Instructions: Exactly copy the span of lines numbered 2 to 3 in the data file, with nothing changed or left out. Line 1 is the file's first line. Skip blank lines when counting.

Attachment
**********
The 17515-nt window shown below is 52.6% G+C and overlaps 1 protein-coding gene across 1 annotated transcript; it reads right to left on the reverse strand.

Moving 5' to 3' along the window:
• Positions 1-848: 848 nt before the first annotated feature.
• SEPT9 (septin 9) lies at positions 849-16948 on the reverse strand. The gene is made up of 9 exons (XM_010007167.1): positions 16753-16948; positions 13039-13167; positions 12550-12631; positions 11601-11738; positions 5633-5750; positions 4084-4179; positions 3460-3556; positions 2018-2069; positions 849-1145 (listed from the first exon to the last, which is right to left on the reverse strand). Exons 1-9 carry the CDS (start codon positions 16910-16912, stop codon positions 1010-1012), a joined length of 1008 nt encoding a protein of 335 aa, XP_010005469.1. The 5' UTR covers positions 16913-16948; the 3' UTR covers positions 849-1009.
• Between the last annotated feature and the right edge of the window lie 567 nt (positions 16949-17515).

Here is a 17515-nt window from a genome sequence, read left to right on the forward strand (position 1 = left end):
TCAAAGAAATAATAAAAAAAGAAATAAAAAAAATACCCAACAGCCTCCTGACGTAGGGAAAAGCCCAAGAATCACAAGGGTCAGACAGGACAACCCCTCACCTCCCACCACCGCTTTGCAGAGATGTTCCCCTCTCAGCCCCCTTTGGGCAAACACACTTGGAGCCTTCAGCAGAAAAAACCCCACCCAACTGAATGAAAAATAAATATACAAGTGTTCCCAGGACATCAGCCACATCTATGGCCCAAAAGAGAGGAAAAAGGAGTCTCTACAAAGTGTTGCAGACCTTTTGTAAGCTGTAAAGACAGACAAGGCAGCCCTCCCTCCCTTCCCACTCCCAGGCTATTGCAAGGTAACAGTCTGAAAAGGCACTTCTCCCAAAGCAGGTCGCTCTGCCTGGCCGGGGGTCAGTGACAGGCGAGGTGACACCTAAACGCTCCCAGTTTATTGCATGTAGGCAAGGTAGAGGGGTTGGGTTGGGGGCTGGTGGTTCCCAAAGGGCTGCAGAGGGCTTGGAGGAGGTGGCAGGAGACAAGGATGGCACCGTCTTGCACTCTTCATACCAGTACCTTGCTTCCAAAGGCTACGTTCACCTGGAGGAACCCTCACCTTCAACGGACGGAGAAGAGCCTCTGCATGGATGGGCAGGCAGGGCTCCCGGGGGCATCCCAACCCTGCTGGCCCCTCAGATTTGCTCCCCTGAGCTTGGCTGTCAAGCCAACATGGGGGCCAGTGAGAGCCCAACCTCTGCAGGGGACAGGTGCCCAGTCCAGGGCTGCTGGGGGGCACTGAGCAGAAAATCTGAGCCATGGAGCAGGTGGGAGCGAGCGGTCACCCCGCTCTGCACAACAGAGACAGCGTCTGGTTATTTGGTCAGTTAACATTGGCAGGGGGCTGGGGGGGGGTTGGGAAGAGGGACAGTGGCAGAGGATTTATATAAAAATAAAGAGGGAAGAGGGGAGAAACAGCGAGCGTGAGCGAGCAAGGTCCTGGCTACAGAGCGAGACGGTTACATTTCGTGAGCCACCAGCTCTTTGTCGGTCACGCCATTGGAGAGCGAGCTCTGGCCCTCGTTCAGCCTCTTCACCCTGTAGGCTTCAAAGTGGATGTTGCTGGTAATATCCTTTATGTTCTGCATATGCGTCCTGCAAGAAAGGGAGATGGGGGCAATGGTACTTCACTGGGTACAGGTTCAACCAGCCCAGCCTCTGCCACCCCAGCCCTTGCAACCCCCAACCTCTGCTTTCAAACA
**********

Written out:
Moving 5' to 3' along the window:
• Positions 1-848: 848 nt before the first annotated feature.